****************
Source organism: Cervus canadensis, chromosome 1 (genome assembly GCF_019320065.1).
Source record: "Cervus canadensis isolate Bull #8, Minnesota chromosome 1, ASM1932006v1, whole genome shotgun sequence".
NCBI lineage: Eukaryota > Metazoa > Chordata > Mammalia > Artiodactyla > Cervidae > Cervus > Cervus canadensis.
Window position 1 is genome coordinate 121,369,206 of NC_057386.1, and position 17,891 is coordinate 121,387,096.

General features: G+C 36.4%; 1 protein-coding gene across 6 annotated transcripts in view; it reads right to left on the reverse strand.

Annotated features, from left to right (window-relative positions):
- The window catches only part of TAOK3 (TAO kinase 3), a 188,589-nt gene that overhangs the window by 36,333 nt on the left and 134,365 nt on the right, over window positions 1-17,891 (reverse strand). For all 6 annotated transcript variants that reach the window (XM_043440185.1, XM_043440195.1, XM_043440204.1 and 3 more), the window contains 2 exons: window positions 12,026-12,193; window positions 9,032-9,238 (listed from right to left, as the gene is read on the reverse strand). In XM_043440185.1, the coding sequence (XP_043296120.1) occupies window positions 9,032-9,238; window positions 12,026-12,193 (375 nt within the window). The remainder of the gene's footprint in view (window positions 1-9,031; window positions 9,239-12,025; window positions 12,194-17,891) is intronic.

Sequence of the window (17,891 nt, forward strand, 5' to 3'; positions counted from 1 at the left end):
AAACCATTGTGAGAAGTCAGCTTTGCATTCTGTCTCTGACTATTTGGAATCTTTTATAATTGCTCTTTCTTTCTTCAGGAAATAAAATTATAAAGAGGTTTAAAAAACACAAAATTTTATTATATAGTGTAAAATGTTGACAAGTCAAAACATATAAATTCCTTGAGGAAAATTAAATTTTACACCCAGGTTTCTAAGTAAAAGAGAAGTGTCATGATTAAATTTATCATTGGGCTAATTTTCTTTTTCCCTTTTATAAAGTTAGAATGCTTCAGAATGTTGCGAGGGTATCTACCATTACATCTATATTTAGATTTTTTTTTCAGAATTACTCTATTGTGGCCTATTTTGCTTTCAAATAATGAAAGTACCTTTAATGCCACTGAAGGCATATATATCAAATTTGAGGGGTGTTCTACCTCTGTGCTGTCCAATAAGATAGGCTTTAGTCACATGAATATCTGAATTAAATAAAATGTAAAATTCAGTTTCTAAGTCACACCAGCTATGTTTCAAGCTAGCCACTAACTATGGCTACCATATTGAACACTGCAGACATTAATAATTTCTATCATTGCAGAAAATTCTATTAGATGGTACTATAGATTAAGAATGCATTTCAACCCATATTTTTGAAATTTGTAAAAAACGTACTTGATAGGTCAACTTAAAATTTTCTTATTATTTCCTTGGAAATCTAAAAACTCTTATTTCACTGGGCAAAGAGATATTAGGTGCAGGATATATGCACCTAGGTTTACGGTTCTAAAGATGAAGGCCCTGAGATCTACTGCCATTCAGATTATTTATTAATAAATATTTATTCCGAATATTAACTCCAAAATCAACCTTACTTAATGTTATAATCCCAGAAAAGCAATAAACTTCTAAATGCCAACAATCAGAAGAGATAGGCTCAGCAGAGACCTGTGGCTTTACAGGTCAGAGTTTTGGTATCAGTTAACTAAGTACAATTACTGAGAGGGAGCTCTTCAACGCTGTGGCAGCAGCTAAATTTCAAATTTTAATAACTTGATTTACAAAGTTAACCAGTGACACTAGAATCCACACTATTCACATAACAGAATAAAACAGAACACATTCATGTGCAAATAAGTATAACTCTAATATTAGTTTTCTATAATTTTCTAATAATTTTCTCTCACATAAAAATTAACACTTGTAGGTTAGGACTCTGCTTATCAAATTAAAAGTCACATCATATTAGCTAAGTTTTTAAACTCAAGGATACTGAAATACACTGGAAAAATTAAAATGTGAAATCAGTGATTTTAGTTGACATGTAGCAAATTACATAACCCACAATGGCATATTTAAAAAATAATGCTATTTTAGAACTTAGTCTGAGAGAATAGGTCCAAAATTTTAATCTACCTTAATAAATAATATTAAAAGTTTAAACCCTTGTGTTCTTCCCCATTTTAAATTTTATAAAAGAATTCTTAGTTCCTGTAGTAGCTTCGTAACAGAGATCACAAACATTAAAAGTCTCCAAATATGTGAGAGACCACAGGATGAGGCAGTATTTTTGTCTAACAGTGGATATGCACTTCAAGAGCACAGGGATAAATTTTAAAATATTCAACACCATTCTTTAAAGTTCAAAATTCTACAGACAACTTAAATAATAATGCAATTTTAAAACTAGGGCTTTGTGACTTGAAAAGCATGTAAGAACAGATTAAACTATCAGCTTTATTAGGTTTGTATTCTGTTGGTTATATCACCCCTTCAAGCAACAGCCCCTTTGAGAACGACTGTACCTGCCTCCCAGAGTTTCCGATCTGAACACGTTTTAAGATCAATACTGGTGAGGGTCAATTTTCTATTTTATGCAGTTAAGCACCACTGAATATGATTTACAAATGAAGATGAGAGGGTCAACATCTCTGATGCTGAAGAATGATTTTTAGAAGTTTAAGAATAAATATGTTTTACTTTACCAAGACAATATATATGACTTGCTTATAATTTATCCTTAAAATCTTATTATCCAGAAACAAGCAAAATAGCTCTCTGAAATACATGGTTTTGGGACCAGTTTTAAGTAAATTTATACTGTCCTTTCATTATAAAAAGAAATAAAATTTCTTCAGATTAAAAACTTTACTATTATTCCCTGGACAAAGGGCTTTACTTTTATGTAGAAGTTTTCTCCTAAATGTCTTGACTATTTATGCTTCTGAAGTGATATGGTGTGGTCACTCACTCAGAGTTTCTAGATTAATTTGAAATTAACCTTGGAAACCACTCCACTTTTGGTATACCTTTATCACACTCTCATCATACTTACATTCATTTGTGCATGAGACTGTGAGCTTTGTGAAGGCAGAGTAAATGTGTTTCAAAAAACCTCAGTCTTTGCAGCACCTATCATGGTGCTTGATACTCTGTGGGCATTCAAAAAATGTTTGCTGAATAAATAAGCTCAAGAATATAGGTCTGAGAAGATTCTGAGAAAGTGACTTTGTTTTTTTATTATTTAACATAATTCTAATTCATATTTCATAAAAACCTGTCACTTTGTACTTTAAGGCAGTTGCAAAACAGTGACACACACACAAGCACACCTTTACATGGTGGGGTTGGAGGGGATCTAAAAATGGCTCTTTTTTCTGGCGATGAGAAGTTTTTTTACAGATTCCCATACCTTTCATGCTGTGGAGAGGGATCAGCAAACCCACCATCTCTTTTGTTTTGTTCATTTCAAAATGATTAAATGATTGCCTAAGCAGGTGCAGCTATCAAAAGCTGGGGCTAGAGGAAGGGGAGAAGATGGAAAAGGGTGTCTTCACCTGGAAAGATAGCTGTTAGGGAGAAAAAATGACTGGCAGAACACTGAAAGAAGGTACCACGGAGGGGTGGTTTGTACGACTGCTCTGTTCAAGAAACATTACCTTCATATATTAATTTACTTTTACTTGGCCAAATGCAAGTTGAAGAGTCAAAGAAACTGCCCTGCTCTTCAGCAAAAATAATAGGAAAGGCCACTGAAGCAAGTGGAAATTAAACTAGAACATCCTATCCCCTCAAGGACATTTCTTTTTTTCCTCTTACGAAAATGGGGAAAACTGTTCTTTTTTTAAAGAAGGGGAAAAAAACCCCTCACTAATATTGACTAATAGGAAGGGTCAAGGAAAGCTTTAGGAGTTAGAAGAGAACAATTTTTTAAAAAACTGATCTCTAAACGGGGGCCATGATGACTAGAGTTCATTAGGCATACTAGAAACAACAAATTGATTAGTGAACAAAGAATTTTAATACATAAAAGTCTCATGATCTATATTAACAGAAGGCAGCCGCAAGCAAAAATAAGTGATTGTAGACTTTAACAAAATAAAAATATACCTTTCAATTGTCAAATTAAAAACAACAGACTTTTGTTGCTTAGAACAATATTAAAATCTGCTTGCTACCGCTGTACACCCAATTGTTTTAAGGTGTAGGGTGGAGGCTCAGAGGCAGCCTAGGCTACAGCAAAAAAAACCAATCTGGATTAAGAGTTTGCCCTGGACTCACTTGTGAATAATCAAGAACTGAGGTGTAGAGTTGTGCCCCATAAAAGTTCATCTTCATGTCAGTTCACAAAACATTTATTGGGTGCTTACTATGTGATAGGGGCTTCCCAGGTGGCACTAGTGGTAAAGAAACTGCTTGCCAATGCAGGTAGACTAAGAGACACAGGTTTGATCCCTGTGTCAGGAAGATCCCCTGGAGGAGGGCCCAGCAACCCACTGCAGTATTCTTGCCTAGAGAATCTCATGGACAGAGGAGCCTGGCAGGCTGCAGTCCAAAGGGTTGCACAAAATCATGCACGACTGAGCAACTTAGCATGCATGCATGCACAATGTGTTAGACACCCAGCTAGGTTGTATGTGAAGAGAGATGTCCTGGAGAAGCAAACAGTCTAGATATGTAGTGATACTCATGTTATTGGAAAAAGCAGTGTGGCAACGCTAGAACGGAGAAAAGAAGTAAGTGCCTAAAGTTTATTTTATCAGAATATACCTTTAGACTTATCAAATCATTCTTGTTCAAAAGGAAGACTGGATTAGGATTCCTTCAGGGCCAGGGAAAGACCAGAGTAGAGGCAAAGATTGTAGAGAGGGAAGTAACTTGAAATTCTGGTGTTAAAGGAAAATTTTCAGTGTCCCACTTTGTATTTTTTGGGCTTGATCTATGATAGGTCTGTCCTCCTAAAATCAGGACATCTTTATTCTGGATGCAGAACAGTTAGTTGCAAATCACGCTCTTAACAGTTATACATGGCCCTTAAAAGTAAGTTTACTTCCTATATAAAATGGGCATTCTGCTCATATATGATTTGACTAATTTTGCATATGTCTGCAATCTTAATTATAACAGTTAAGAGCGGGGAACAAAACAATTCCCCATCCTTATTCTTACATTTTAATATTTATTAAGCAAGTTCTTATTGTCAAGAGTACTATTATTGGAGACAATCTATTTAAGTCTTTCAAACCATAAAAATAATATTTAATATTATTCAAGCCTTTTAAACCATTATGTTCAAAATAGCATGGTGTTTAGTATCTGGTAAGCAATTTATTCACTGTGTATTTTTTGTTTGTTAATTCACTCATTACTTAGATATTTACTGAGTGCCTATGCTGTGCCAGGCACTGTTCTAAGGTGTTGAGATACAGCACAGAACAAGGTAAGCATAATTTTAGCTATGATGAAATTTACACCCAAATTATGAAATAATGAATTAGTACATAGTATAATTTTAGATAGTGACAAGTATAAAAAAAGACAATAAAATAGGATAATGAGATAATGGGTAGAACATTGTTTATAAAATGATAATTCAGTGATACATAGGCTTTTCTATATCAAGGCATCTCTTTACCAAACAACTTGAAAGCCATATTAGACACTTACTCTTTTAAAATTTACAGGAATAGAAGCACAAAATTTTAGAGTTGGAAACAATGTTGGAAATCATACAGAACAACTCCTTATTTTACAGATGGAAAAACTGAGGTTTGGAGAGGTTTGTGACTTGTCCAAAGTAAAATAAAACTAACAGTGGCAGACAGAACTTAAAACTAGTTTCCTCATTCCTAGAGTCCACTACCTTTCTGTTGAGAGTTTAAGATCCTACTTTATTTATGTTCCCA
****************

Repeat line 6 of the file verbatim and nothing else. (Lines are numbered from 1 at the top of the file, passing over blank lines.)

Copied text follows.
Annotated features, from left to right (window-relative positions):